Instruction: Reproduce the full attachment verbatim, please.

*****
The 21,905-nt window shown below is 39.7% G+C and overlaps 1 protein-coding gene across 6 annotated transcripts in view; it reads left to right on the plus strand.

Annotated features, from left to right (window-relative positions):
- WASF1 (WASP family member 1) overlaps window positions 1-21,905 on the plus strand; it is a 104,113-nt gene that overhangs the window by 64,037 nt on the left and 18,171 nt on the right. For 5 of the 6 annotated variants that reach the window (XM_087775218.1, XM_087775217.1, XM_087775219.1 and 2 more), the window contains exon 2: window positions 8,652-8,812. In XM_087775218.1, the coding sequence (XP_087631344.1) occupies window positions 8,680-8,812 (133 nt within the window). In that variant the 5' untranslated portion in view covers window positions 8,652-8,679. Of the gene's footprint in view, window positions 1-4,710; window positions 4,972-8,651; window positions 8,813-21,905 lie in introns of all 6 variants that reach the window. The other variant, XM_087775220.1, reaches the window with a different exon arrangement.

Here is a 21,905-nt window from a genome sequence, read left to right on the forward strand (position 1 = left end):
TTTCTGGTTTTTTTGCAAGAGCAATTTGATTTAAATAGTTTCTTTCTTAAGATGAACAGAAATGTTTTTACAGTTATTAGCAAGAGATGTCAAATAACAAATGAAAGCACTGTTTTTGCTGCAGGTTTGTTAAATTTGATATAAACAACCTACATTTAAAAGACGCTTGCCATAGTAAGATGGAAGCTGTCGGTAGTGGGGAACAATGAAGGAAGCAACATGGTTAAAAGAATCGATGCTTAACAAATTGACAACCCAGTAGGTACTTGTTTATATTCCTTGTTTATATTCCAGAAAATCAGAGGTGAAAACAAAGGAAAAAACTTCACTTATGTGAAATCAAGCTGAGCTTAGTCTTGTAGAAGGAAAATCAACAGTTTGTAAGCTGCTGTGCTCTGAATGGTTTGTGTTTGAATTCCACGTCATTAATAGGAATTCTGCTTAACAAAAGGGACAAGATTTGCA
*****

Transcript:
The 21,905-nt window shown below is 39.7% G+C and overlaps 1 protein-coding gene across 6 annotated transcripts in view; it reads left to right on the plus strand.

Annotated features, from left to right (window-relative positions):
- WASF1 (WASP family member 1) overlaps window positions 1-21,905 on the plus strand; it is a 104,113-nt gene that overhangs the window by 64,037 nt on the left and 18,171 nt on the right. For 5 of the 6 annotated variants that reach the window (XM_087775218.1, XM_087775217.1, XM_087775219.1 and 2 more), the window contains exon 2: window positions 8,652-8,812. In XM_087775218.1, the coding sequence (XP_087631344.1) occupies window positions 8,680-8,812 (133 nt within the window). In that variant the 5' untranslated portion in view covers window positions 8,652-8,679. Of the gene's footprint in view, window positions 1-4,710; window positions 4,972-8,651; window positions 8,813-21,905 lie in introns of all 6 variants that reach the window. The other variant, XM_087775220.1, reaches the window with a different exon arrangement.

Here is a 21,905-nt window from a genome sequence, read left to right on the forward strand (position 1 = left end):
TTTCTGGTTTTTTTGCAAGAGCAATTTGATTTAAATAGTTTCTTTCTTAAGATGAACAGAAATGTTTTTACAGTTATTAGCAAGAGATGTCAAATAACAAATGAAAGCACTGTTTTTGCTGCAGGTTTGTTAAATTTGATATAAACAACCTACATTTAAAAGACGCTTGCCATAGTAAGATGGAAGCTGTCGGTAGTGGGGAACAATGAAGGAAGCAACATGGTTAAAAGAATCGATGCTTAACAAATTGACAACCCAGTAGGTACTTGTTTATATTCCTTGTTTATATTCCAGAAAATCAGAGGTGAAAACAAAGGAAAAAACTTCACTTATGTGAAATCAAGCTGAGCTTAGTCTTGTAGAAGGAAAATCAACAGTTTGTAAGCTGCTGTGCTCTGAATGGTTTGTGTTTGAATTCCACGTCATTAATAGGAATTCTGCTTAACAAAAGGGACAAGATTTGCA